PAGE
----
Family reconciliation services. If the youth may have done something that may have offended someone in the family or if the family did something that may have offended the youth. Sometimes there needs to be somebody that can get both parties back into the same room to sort of reconcile…sometimes it just needs to be, I don’t want to say refereed but sort of a moderator so that two people can reconcile and get the youth back into the household because at some level it’s just egos, competing egos that are preventing the family from reengaging.

The youth also reinforced how family conflict was central to their homelessness by expressing:

I don’t know, ‘cause a lot of people who run away, they just can’t go back home after they run away, ‘cause they feel like they might get in trouble.

Walking the safety tightrope

Walking the safety tightrope refers to the process of ongoing risk assessments and safety planning. Due to homeless youths’ propensity to engage in high risk behavior, safety is of paramount importance. It is important to not assume that a psychoeducational program such as STRIVE will mitigate these risks immediately. Therefore, ongoing risk assessments and safety planning are vital.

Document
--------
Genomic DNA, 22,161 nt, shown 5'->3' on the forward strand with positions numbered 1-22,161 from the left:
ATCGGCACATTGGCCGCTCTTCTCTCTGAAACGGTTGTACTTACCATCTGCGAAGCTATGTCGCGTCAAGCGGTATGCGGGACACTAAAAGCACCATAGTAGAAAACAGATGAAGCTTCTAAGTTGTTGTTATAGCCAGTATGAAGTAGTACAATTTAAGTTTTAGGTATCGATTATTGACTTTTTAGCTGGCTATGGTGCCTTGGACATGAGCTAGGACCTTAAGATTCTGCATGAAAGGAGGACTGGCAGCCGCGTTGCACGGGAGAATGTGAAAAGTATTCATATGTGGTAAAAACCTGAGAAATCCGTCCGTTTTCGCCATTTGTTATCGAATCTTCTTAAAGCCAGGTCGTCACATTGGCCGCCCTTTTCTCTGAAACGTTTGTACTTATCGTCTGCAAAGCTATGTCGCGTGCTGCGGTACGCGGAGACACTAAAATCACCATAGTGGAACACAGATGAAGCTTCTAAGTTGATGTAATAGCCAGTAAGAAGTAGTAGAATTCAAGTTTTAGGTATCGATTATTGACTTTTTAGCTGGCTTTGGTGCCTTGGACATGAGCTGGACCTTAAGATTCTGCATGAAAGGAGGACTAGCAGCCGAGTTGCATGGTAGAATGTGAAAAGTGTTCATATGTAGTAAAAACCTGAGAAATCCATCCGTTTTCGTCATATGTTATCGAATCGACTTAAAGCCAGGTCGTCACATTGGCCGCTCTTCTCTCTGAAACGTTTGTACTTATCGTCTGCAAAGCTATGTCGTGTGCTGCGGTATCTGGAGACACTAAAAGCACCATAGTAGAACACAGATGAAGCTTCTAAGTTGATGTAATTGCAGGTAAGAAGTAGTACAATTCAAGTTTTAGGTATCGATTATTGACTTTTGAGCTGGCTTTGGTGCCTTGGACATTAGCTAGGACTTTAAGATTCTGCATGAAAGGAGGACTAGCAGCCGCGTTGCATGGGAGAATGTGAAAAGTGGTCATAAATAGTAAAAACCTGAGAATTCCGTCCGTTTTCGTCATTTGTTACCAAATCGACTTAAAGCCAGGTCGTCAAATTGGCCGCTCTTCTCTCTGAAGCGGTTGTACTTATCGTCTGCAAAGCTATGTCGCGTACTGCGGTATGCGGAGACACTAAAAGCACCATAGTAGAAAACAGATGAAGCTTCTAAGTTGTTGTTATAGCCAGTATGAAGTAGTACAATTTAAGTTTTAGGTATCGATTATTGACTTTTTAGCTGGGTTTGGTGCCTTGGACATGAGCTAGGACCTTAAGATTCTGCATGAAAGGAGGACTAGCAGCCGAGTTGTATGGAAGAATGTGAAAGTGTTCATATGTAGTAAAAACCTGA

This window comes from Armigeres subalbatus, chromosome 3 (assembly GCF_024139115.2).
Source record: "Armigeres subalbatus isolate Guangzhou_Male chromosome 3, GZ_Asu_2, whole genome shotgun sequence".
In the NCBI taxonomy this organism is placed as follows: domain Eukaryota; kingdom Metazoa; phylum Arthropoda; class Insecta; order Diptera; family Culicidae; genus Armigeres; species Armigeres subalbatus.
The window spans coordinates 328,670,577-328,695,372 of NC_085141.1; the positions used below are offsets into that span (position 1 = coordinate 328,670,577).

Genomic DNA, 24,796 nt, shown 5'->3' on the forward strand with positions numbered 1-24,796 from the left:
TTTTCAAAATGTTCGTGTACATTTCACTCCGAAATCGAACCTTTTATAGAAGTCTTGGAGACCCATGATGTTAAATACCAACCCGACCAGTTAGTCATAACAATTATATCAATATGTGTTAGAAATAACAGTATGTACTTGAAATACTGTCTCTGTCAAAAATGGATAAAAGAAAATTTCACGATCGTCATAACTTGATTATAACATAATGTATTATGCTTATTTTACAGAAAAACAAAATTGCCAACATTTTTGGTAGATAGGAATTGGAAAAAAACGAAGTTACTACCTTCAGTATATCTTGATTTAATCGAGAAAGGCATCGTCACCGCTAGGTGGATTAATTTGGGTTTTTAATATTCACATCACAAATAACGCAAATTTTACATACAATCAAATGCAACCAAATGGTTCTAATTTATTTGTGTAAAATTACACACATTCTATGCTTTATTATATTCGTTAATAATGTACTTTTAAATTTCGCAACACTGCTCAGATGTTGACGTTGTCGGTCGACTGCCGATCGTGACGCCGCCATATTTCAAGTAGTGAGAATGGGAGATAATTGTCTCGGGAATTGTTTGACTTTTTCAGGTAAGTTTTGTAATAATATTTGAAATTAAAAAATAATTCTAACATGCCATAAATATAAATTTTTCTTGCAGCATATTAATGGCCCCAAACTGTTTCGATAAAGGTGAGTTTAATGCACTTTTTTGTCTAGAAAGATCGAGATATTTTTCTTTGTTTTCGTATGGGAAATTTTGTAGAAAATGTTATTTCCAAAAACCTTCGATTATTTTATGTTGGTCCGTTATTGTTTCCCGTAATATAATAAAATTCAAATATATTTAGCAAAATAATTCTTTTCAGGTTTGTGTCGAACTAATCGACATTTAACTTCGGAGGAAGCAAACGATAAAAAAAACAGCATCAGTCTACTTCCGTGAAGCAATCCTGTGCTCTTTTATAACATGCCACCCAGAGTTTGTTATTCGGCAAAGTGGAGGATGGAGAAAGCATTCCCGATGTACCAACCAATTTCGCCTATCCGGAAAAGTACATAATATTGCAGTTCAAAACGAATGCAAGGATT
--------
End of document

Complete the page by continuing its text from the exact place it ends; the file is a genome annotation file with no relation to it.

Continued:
The need to get to know youth and their personal experiences was coupled with the need to ensure safety. This theme was endorsed by both youth and content experts.

I think that a lot of people (need to) tell their stories first…You all know we homeless so that’s why we’re here, but you don’t know our stories…like let me tell you a story first. Then, after they tell their story, then you can say, all right, so this is how STRIVE can benefit you.